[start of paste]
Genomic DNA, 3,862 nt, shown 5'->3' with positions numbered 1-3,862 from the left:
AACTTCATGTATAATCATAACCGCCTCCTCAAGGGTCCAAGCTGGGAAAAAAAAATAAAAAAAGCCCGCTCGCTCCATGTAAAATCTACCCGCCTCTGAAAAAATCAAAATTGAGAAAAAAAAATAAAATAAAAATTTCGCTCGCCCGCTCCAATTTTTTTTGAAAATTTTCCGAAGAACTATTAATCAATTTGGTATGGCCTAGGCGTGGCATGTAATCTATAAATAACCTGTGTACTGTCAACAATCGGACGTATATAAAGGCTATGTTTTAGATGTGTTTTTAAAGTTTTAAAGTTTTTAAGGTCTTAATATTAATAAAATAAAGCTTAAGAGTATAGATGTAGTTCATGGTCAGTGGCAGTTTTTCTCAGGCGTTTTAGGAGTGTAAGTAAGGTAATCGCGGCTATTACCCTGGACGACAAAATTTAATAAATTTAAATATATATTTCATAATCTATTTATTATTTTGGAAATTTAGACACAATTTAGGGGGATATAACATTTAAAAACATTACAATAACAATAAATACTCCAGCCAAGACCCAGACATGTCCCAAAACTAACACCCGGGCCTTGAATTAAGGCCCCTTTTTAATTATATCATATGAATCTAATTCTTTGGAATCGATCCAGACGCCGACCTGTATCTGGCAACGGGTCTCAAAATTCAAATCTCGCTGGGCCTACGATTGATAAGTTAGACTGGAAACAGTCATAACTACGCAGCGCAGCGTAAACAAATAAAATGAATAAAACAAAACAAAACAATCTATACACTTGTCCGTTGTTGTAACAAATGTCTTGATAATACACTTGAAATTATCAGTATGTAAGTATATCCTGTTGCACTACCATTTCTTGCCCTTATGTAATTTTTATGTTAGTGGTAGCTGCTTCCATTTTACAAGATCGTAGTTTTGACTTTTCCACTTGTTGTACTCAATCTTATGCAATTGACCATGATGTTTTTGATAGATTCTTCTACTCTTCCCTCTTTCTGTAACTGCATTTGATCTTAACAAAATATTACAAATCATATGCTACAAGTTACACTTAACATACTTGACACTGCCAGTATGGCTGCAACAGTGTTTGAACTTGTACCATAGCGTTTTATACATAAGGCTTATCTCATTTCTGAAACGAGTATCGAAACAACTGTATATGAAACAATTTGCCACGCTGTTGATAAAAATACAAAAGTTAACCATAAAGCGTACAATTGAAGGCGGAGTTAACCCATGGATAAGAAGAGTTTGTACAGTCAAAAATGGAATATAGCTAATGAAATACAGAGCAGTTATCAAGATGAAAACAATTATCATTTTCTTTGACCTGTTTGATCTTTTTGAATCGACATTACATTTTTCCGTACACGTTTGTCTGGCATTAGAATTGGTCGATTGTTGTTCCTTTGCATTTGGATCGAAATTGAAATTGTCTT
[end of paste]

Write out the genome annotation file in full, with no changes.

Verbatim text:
Genomic DNA, 3,862 nt, shown 5'->3' with positions numbered 1-3,862 from the left:
AACTTCATGTATAATCATAACCGCCTCCTCAAGGGTCCAAGCTGGGAAAAAAAAATAAAAAAAGCCCGCTCGCTCCATGTAAAATCTACCCGCCTCTGAAAAAATCAAAATTGAGAAAAAAAAATAAAATAAAAATTTCGCTCGCCCGCTCCAATTTTTTTTGAAAATTTTCCGAAGAACTATTAATCAATTTGGTATGGCCTAGGCGTGGCATGTAATCTATAAATAACCTGTGTACTGTCAACAATCGGACGTATATAAAGGCTATGTTTTAGATGTGTTTTTAAAGTTTTAAAGTTTTTAAGGTCTTAATATTAATAAAATAAAGCTTAAGAGTATAGATGTAGTTCATGGTCAGTGGCAGTTTTTCTCAGGCGTTTTAGGAGTGTAAGTAAGGTAATCGCGGCTATTACCCTGGACGACAAAATTTAATAAATTTAAATATATATTTCATAATCTATTTATTATTTTGGAAATTTAGACACAATTTAGGGGGATATAACATTTAAAAACATTACAATAACAATAAATACTCCAGCCAAGACCCAGACATGTCCCAAAACTAACACCCGGGCCTTGAATTAAGGCCCCTTTTTAATTATATCATATGAATCTAATTCTTTGGAATCGATCCAGACGCCGACCTGTATCTGGCAACGGGTCTCAAAATTCAAATCTCGCTGGGCCTACGATTGATAAGTTAGACTGGAAACAGTCATAACTACGCAGCGCAGCGTAAACAAATAAAATGAATAAAACAAAACAAAACAATCTATACACTTGTCCGTTGTTGTAACAAATGTCTTGATAATACACTTGAAATTATCAGTATGTAAGTATATCCTGTTGCACTACCATTTCTTGCCCTTATGTAATTTTTATGTTAGTGGTAGCTGCTTCCATTTTACAAGATCGTAGTTTTGACTTTTCCACTTGTTGTACTCAATCTTATGCAATTGACCATGATGTTTTTGATAGATTCTTCTACTCTTCCCTCTTTCTGTAACTGCATTTGATCTTAACAAAATATTACAAATCATATGCTACAAGTTACACTTAACATACTTGACACTGCCAGTATGGCTGCAACAGTGTTTGAACTTGTACCATAGCGTTTTATACATAAGGCTTATCTCATTTCTGAAACGAGTATCGAAACAACTGTATATGAAACAATTTGCCACGCTGTTGATAAAAATACAAAAGTTAACCATAAAGCGTACAATTGAAGGCGGAGTTAACCCATGGATAAGAAGAGTTTGTACAGTCAAAAATGGAATATAGCTAATGAAATACAGAGCAGTTATCAAGATGAAAACAATTATCATTTTCTTTGACCTGTTTGATCTTTTTGAATCGACATTACATTTTTCCGTACACGTTTGTCTGGCATTAGAATTGGTCGATTGTTGTTCCTTTGCATTTGGATCGAAATTGAAATTGTCTT